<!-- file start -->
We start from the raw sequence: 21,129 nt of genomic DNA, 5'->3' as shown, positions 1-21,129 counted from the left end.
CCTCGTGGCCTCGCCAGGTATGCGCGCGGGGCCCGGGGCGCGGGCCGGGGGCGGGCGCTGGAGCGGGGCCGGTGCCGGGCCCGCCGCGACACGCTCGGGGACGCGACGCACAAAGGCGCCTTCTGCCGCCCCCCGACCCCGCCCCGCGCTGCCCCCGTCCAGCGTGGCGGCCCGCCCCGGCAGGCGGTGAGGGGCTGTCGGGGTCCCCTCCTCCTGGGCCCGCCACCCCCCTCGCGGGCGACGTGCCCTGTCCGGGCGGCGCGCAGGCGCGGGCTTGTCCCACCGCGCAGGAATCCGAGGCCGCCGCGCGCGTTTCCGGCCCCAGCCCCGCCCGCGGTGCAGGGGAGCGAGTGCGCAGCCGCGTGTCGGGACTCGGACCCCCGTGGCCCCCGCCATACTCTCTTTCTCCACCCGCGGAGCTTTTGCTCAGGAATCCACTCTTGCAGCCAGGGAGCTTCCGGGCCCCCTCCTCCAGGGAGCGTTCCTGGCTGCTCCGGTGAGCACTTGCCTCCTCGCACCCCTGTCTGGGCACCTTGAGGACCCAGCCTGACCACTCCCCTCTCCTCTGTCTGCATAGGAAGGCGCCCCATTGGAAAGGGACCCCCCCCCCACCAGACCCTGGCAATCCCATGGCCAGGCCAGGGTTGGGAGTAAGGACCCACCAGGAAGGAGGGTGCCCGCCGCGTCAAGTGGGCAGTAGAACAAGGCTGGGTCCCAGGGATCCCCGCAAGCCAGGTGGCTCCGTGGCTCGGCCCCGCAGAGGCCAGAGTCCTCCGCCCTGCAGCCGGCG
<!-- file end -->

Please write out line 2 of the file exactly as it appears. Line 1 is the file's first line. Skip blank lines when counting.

CCTCGTGGCCTCGCCAGGTATGCGCGCGGGGCCCGGGGCGCGGGCCGGGGGCGGGCGCTGGAGCGGGGCCGGTGCCGGGCCCGCCGCGACACGCTCGGGGACGCGACGCACAAAGGCGCCTTCTGCCGCCCCCCGACCCCGCCCCGCGCTGCCCCCGTCCAGCGTGGCGGCCCGCCCCGGCAGGCGGTGAGGGGCTGTCGGGGTCCCCTCCTCCTGGGCCCGCCACCCCCCTCGCGGGCGACGTGCCCTGTCCGGGCGGCGCGCAGGCGCGGGCTTGTCCCACCGCGCAGGAATCCGAGGCCGCCGCGCGCGTTTCCGGCCCCAGCCCCGCCCGCGGTGCAGGGGAGCGAGTGCGCAGCCGCGTGTCGGGACTCGGACCCCCGTGGCCCCCGCCATACTCTCTTTCTCCACCCGCGGAGCTTTTGCTCAGGAATCCACTCTTGCAGCCAGGGAGCTTCCGGGCCCCCTCCTCCAGGGAGCGTTCCTGGCTGCTCCGGTGAGCACTTGCCTCCTCGCACCCCTGTCTGGGCACCTTGAGGACCCAGCCTGACCACTCCCCTCTCCTCTGTCTGCATAGGAAGGCGCCCCATTGGAAAGGGACCCCCCCCCCACCAGACCCTGGCAATCCCATGGCCAGGCCAGGGTTGGGAGTAAGGACCCACCAGGAAGGAGGGTGCCCGCCGCGTCAAGTGGGCAGTAGAACAAGGCTGGGTCCCAGGGATCCCCGCAAGCCAGGTGGCTCCGTGGCTCGGCCCCGCAGAGGCCAGAGTCCTCCGCCCTGCAGCCGGCG